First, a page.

It may be one of the most cherished recordings ever, but the story behind the release of The Undertones’ Teenage Kicks in 1978 is long on happy accidents. Derry’s only punk band didn’t originally plan it to be the lead track on their debut EP (a record that itself was intended solely as an epitaph) and they even had to persuade their singer to rejoin the band just to do the recording. But when DJ John Peel got to hear it, everything went a bit mad. Not that it turned the heads of our heroes. Famously ambivalent to rock-star behaviour and the trappings of fashion – “You wore what your ma bought you back then” – they would be together for a brief but fertile four-album, five-year career.
They weren’t always popular. If you inspect the back cover of Teenage Kicks you’ll find a photo of some arcane Derry graffiti: ‘Undertones – shit, pish, counts, wankers’.
“At the time, punk wasn’t that well known in Derry,” reflects guitarist John O’Neill. “We had a core following of 50 people or so, but apart from that we were treated with a lot of suspicion.”
No one owned up to writing the graffiti either: “I think it’s because they can’t spell ‘cunts’ right,” says bassist Michael Bradley. “Who would own up to that?”
By 1978, after trying to make headway on the local circuit, which pretty much amounted to show band central The Casbah, The Undertones were ready to give up.
“We had been playing for maybe a year,” John says. “And at that age a year is like a lifetime. We had got to the stage where we were just banging our heads against a brick wall. We thought, ‘Well, at least we’ll put a record out to prove there was a punk band that existed in Derry at the time.’”
First, however, they’d have to persuade their singer, Feargal Sharkey, to rejoin. No one seems to remember how the split came about, but Bradley was tasked with resolving it.
“I remember phoning Feargal from the O’Neills’ house, which was the centre of operations,” he says. “I remember saying: ‘Listen, just make the record.‘”
Bradley’s entreaties won the day: the Teenage Kicks EP was released on the Good Vibrations label, run by Belfast maverick Terri Hooley, in September 78.
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“We were huge Ramones fans. You can always hear that in the tunes, and some of the words too.”
But he’s never considered Teenage Kicks to be the best Undertones song – or even the best one on that record.
“I still don’t,” he says. “If you look at all the different cover versions of the song, they’ve never been that great. It’s a great record. I can see why John Peel loved the record. You can hear the energy, and the whole sound of it is fantastic. But if you break the song down, it’s not really that original lyrically or musically. But I thank God every day that I wrote it.”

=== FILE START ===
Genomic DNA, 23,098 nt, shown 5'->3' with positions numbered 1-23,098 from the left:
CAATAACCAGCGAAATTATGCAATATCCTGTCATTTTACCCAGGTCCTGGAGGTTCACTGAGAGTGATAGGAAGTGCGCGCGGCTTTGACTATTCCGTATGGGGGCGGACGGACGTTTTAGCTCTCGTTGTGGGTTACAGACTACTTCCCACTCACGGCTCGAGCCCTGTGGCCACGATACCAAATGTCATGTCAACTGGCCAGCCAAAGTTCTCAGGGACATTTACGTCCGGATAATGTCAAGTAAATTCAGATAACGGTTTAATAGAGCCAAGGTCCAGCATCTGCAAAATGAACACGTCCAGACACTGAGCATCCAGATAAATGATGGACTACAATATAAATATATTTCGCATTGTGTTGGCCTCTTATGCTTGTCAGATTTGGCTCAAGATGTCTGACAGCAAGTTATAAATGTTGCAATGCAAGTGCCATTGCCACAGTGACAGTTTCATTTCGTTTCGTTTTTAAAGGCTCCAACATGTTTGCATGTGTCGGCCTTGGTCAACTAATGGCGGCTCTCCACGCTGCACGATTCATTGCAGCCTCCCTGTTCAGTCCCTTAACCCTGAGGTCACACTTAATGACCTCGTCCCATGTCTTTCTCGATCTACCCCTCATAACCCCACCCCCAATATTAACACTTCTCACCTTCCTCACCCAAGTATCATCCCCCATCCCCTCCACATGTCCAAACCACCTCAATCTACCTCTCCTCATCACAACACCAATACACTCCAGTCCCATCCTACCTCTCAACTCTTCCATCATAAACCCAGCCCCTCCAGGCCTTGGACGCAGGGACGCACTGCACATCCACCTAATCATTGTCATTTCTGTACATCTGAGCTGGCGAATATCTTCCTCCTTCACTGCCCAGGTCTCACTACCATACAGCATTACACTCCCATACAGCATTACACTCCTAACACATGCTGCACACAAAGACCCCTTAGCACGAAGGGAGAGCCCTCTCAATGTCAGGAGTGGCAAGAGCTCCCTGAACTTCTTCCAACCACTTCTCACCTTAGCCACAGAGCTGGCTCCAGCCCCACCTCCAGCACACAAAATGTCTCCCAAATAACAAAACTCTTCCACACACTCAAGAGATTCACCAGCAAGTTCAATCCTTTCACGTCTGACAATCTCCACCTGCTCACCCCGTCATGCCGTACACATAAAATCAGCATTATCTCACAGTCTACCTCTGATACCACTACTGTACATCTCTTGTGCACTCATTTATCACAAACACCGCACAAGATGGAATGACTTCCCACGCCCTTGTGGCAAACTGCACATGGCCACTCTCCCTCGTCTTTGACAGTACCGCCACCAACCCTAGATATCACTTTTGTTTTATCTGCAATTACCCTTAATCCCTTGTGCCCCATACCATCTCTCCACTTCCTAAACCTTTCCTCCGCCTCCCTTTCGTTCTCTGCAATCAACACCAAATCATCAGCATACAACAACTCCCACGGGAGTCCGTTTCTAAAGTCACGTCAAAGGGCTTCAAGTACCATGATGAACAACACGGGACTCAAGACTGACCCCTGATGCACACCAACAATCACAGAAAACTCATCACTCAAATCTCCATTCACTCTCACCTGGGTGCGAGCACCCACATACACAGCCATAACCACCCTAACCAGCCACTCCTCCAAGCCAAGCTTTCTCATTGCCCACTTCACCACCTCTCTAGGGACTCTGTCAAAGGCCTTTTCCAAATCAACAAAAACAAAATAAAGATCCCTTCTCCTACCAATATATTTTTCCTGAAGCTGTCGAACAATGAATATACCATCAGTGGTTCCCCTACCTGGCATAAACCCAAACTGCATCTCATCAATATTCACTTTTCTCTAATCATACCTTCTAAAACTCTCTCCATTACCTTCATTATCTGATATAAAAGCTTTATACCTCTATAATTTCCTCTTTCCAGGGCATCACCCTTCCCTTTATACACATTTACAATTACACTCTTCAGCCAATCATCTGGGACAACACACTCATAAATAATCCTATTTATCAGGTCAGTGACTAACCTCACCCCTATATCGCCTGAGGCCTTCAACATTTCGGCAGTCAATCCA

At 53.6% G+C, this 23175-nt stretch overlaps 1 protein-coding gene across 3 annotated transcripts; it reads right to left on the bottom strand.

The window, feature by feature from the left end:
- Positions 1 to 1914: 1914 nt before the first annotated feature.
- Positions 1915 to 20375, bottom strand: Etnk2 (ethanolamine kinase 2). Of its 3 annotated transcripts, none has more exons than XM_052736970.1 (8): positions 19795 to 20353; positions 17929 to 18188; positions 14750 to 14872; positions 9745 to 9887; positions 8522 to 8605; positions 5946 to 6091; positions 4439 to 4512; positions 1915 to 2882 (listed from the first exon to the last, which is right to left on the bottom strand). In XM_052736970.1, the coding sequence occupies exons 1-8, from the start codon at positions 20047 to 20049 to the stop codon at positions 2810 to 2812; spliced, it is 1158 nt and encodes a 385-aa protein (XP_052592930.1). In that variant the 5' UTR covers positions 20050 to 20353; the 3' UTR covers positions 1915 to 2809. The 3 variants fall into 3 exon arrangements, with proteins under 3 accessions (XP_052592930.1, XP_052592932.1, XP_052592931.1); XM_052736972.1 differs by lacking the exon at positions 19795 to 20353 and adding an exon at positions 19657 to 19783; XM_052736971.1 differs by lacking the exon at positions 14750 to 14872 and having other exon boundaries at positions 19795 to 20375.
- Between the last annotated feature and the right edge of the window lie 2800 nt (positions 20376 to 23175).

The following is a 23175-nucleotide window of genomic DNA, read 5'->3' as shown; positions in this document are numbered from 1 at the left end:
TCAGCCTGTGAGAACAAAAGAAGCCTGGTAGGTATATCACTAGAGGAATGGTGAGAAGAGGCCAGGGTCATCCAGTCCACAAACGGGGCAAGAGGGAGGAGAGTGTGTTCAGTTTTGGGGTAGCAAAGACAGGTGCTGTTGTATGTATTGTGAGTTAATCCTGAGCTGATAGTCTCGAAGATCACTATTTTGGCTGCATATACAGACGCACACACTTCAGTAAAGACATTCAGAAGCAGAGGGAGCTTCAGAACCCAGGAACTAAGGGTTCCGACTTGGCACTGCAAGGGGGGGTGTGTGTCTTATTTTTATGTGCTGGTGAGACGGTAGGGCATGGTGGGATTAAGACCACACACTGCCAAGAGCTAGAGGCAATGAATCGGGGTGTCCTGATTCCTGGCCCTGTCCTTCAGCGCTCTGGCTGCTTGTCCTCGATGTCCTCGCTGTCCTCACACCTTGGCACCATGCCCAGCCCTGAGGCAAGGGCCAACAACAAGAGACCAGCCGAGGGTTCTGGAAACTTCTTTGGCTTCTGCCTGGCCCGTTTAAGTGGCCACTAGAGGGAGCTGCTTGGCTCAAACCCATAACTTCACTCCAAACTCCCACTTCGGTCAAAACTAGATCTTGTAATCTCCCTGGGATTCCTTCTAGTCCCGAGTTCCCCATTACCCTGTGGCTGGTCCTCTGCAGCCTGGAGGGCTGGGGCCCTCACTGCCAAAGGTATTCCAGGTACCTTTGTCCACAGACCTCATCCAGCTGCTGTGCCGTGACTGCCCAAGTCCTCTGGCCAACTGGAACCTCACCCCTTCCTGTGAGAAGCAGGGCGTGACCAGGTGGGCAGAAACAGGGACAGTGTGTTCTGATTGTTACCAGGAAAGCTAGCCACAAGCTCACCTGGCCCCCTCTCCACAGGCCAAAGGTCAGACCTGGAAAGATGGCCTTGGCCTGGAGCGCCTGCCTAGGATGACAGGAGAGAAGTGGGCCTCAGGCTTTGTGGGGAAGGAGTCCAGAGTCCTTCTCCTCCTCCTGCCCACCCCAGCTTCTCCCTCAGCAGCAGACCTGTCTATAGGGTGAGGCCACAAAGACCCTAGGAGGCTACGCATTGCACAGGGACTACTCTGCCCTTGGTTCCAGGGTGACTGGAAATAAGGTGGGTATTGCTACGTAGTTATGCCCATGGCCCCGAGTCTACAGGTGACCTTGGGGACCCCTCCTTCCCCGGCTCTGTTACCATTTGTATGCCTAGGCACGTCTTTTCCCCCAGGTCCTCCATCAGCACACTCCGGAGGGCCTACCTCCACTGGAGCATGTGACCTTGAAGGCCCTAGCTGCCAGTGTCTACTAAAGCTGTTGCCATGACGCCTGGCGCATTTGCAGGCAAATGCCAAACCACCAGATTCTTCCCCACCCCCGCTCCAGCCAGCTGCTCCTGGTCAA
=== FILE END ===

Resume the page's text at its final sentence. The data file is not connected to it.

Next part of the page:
“What I do remember about Teenage Kicks is Billy’s drum beat at the start,” says Bradley. “I’m nearly sure he borrowed that from somewhere else, another cover we were doing. The Shangri-Las and the Brill Building stuff, I definitely remember that influence as well – that was what we were thinking at the time in terms of what was a good song.”
John O’Neill attributes the spark of the performance to playing Belfast on a combined Good Vibrations bill on the evening prior to the recording.
“I remember thinking that night. I’m not sure how good we are, but we’re at least as good or better than the other Belfast bands. That made us confident going in to record the next day. We called it the Teenage Kicks EP because obviously we were teenagers, and it just had a good ring to it – the True Confessions EP wouldn’t have been as good. But even when we played the song live then, I don’t think it stood out more than any other song. We obviously thought it was one of our best, ‘cos we put it on the EP. But we thought True Confessions was the best song on the record.”
They were all gathered round the radio at O’Neill HQ – “like a youth club,” says O’Neill, “with me, Billy and Feargal always there, like having three extra brothers” – to hear John Peel play it for the first time. In fact he played it twice. Sire Records mogul Seymour Stein was listening too, and he flipped. The Undertones left Good Vibrations with no ill feelings.
“At the time, Terri would have been perfectly within his rights to say: ‘Listen, I own the copyright to Teenage Kicks, so any deal you do with Sire, I should have a percentage of that’,” Bradley says. “He would have been 100 per cent entitled. And he didn’t. ‘Away you go. Good luck to you!’”
A delegation went to London to negotiate the band’s new contract. Sharkey and Bradley were the chosen envoys, although Bradley isn’t sure why: “I was the smartest – in terms of O-Levels.” Feargal was “the most hard-headed”.
“Maybe I was sent to keep an eye on Feargal. I always make comparisons with 1920 and [Irish politician] Michael Collins, when they went over to London to negotiate. Because John, Damian and Billy were back home. They had the veto.”
When Bradley did call home, emboldened by their distance from the front lines, the remaining trio insisted he ask for more than the £8,000 on the table. £60,000 sounded a nicer figure.
“I had to cup my hand over the phone and say to Seymour: ‘We’d like more money. As much as the Rich Kids got.’”
Seymour promptly exploded.
“I think he did give us more money, but he was probably going from a very low base anyway,” says Bradley.
Within a month the Teenage Kicks EP had been reissued by Sire, home of their beloved Ramones and Talking Heads. The song has since become a staple of every punk compilation, and was recently used as the title of an Ade Edmondson sitcom. Does its over-exposure exasperate Bradley?
“I don’t really mind. I can’t mind!” he reasons. “It’s done so well for us, it’s wrong to complain. Not when we play it live and see so many people smiling and loving it.”